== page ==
No doubt British royalty were surprised by the lively preaching of Rev. Dr. Michael Curry at the wedding of Prince Harry and Meghan Markle.
To some, it might have sounded like he was speaking a different language, and yet still he communicated that the source of all love is God and it is a gift given not for ourselves alone.
“We must discover the redemptive power of love,” he said, “and when we discover that, we will be able to make of this old world a new world.”
The wedding and his preaching coming the day before Pentecost reminded me of what happened when the Spirit of God came that first Pentecost. Jesus had promised His early followers that after His ascension into heaven, He would send the Spirit, the Advocate to empower them to take the gospel beyond Jerusalem, to the ends of the earth.
In Acts 2, we read that to those waiting, it did come, but surely its dramatic fashion surprised them all. With the sound of the rush of a violent wind, it filled the house. Divided tongues of fire rested above their heads. Right away Jesus’ followers began to speak in different languages, and those in the crowd could understand them in their own native tongue.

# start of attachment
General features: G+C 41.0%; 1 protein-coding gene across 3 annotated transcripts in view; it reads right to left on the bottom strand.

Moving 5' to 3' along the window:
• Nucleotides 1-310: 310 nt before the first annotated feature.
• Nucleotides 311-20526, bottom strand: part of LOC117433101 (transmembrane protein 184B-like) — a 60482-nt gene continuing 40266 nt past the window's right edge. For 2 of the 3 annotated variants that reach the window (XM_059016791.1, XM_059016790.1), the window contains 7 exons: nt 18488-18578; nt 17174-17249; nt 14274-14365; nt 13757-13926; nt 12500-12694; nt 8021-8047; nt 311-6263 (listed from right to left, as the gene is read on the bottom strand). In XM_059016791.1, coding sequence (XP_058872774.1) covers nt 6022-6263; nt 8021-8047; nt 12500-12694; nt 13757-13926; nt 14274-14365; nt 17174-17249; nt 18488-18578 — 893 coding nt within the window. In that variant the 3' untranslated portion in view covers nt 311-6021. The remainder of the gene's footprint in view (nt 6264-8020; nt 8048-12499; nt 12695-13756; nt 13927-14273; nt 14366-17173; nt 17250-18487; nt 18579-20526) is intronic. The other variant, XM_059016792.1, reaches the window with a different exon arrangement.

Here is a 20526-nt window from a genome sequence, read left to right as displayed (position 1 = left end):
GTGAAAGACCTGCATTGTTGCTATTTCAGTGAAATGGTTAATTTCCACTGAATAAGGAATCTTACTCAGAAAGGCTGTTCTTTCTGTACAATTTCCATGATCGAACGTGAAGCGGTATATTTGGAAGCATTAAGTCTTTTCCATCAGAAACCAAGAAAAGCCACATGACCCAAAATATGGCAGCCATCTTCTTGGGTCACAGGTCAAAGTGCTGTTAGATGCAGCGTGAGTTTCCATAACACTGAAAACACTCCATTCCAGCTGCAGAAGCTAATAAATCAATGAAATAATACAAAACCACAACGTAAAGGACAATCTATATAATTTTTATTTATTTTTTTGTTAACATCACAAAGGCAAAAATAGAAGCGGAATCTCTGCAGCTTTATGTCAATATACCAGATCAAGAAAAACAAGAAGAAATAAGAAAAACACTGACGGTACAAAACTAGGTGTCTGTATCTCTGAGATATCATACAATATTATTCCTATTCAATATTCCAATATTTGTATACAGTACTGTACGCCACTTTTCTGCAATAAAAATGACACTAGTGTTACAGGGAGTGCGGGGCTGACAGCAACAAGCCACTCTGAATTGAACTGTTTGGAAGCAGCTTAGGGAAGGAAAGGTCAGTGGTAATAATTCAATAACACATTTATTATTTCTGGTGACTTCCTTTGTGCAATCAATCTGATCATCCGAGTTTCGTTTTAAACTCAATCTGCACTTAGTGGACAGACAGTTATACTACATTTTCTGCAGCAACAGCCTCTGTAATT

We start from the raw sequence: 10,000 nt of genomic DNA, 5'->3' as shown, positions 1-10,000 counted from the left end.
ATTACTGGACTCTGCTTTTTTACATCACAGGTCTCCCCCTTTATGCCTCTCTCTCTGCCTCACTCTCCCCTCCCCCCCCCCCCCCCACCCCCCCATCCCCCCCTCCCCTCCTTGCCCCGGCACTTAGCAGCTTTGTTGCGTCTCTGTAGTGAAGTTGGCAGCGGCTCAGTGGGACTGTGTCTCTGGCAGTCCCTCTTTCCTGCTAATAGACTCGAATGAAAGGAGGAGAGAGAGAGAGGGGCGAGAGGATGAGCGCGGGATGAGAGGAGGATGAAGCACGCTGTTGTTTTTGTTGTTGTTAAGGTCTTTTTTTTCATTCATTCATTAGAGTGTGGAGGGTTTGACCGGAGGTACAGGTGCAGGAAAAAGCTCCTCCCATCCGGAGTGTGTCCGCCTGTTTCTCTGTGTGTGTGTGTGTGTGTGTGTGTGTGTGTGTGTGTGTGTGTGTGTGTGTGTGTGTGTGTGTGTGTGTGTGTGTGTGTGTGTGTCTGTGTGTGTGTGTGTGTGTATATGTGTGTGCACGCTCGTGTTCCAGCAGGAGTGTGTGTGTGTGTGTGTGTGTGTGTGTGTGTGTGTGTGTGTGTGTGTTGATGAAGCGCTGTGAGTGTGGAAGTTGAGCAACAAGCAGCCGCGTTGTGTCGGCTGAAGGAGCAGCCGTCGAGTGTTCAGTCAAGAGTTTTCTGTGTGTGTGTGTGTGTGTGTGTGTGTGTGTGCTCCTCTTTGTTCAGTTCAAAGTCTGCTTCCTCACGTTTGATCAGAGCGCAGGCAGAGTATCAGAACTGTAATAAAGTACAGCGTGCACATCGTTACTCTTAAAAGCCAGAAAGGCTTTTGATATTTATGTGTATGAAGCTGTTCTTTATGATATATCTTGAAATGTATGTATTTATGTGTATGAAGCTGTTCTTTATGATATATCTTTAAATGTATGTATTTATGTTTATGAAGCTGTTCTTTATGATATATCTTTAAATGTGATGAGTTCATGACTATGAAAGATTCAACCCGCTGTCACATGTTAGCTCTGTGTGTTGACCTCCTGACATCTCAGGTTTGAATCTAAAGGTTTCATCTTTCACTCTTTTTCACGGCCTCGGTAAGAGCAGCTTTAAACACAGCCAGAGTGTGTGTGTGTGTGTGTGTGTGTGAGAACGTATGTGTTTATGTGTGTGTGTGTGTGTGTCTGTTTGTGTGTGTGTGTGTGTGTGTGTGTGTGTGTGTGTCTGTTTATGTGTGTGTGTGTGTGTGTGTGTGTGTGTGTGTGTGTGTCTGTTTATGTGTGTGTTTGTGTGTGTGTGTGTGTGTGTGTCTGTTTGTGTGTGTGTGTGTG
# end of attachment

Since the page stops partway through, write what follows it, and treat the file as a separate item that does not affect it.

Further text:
The disciple Peter, who not long before had denied even knowing Jesus, was emboldened and equipped to preach his first sermon and 3,000 believed.
The Spirit empowered and enlivened Jesus’ followers and gave birth to the church. We celebrate this animating, life-giving, church-creating Spirit every year, encouraging the wearing of red, the color of fire.
We also celebrate with birthday cake!
The arrival and action of the Spirit that day reminds us that it moves and acts in ways that we can’t plan for nor predict; that it changes things. That first Pentecost, those who would be Jesus’ witnesses were given a new way to communicate so that those they encountered would understand.
As Jesus’ followers today, called to be His witnesses, we might need to learn new languages, some of which might take us out of our comfort zones.
We might communicate God’s redemptive love through a compassionate word, through working for justice, through sharing how God has touched and changed us. Sermons aren’t required, but open hearts are.
God’s Spirt, the wind, the breath of God is still moving to bring to reality God’s kingdom of peace and love on earth and it won’t stop until – as Peter told the crowds – “everyone who calls on the name of the Lord shall be saved.”
Will we let the Holy Spirit blow into us and fill us, and let the Spirit use us?
Rev. Christine Herrin is the pastor at Lowcountry Presbyterian Church in Bluffton.